Shared staff and facilities should provide a more seamless experience for families with fewer touchpoints and a simplification of arrangements  - but with overlapping roles, as well as multiple teams, locations, systems and processes pulling information from different sources, there are also a number of challenges.
You can read more about some of those challenges and how to overcome them in our blog here.
So, when considering the number of steps involved - from first call, to pick up and through to interment, it soon becomes clear that without a single repository of information, accessible by all, updated in real time, two key challenges arise:
- Ensuring an experience for families that is not drawn out
- Ensuring that work is not duplicated
When managing complex, interlinked processes, the importance of just where, when, and how accurately information is gathered can’t be overstated.
And of particular importance to combo operators is ensuring that families are not asked for the same information multiple times - for example, a cemetery team asking for the same information provided to the funeral home team - extending the pain and grief they are experiencing, as well as duplicating the amount of work for those who serve them.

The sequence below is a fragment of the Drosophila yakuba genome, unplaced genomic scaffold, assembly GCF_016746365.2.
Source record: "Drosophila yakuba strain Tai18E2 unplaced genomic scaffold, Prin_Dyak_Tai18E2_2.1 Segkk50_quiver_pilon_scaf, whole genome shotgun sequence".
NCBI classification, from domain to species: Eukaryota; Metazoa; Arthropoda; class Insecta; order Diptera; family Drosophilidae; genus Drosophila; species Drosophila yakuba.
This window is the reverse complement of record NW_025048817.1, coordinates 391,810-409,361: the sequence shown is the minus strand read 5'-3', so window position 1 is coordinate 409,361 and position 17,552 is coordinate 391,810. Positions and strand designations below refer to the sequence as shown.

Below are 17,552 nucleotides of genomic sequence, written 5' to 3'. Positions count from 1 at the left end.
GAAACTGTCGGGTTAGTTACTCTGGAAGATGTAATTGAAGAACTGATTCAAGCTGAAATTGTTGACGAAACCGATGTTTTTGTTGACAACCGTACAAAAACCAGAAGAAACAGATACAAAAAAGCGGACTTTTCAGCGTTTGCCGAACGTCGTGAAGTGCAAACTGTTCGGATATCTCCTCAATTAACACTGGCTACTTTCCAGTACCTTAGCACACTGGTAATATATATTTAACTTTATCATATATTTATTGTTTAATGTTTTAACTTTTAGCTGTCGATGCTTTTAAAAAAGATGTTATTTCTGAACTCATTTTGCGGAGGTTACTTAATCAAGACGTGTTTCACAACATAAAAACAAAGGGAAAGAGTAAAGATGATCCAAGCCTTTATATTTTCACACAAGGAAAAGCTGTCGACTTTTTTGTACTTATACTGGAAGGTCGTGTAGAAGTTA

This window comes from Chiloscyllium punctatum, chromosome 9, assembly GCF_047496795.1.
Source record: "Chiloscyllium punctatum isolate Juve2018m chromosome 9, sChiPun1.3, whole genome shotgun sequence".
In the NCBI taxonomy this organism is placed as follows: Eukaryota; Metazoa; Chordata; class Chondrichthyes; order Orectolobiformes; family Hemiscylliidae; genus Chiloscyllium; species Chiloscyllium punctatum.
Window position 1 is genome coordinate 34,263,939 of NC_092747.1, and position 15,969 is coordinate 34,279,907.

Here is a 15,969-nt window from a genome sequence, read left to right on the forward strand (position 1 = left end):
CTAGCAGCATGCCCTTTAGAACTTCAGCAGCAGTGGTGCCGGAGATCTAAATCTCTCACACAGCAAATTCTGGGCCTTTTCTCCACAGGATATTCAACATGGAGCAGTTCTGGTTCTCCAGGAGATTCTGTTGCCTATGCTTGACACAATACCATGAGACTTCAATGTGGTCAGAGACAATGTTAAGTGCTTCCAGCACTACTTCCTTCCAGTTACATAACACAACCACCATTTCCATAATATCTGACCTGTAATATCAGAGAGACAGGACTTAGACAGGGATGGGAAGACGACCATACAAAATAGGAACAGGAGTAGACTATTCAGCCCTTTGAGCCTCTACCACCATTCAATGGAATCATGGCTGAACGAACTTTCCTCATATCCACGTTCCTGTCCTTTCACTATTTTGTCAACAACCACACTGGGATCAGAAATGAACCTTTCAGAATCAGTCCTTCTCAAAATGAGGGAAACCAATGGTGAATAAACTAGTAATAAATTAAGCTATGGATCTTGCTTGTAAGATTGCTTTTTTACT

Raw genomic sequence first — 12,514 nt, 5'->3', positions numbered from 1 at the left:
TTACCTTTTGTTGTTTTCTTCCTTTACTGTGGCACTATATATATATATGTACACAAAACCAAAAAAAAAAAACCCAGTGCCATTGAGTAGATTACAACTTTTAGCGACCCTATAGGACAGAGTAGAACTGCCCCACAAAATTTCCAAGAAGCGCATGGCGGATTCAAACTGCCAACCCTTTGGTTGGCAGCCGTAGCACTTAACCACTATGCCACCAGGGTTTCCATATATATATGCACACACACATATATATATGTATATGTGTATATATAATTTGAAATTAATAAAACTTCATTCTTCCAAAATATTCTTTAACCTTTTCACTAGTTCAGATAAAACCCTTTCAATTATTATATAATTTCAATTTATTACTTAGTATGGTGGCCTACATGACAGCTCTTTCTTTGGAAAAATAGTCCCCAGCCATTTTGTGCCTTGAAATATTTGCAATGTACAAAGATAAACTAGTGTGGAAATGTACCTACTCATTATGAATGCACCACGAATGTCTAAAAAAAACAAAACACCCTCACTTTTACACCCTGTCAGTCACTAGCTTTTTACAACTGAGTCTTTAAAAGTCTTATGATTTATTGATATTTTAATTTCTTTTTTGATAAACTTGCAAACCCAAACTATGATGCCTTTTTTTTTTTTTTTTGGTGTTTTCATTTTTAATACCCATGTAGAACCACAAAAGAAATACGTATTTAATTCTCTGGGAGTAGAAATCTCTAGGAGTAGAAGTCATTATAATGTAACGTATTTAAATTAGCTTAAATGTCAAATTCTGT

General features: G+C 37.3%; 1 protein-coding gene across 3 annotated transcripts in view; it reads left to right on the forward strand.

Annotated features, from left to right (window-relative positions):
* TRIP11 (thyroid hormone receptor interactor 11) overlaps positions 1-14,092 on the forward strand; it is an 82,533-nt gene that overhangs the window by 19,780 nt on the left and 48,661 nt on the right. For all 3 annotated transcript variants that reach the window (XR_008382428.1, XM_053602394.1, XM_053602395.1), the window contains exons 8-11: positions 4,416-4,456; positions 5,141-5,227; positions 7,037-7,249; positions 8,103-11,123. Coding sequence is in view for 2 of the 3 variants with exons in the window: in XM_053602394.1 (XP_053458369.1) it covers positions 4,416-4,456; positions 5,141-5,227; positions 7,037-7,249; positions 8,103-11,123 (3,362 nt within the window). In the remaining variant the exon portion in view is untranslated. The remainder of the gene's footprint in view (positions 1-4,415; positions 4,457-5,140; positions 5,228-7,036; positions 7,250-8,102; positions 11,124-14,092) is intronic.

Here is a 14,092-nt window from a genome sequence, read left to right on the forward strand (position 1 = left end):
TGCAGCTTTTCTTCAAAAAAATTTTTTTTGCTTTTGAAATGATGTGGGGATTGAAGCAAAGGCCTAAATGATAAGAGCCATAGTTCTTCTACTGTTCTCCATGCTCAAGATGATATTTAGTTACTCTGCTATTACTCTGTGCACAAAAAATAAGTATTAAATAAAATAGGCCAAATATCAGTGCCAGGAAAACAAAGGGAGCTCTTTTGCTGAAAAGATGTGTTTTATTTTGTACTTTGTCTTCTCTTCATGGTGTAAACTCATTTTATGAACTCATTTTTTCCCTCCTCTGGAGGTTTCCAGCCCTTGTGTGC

What does that mean?
In light of that, as a combo operator, again ask yourself a few questions:
- Am I currently using a number of separate systems to manage my funeral home and cemetery processes from beginning to end?
- Are silos disrupting the flow of information, creating bottlenecks and making communication difficult?
- Does it take me a long time to pull the information I need from a number of different sources?
- Is work being duplicated across teams?
- Do families need to attend separate appointments to collect information and make plans?
- Would a simpler process that can be completed in one meeting be valued by families?
If the answer to those questions is yes, then it’s time to consider creating a cemetery management system that provides a single source of truth for your organization - one source of data accessible by all relevant staff that provides the right information in the right place at the right time.
You can do that by implementing a single platform deathcare management system, such as PlotBox.
PlotBox provides a single platform solution that integrates the essential functions of deathcare management - combining the process flows for deathcare providers that allows them to record one true source of information.
Before doing that, and to ensure you are doing what is right for you, there are a number of factors to take into consideration.
These include: defining what your purpose is, defining your system functionality - what it needs to achieve, and the cost and the risk to your organization. You may discover that the cost of managing disjointed systems is much higher than the risks associated.
You can learn much more about these and more factors to consider when thinking of building our buying a cemetery management system in our eBook.
 Information silo
J. Chen, Investopedia, Mar 22
D.E. Harrington and J. Treber, CATO Institute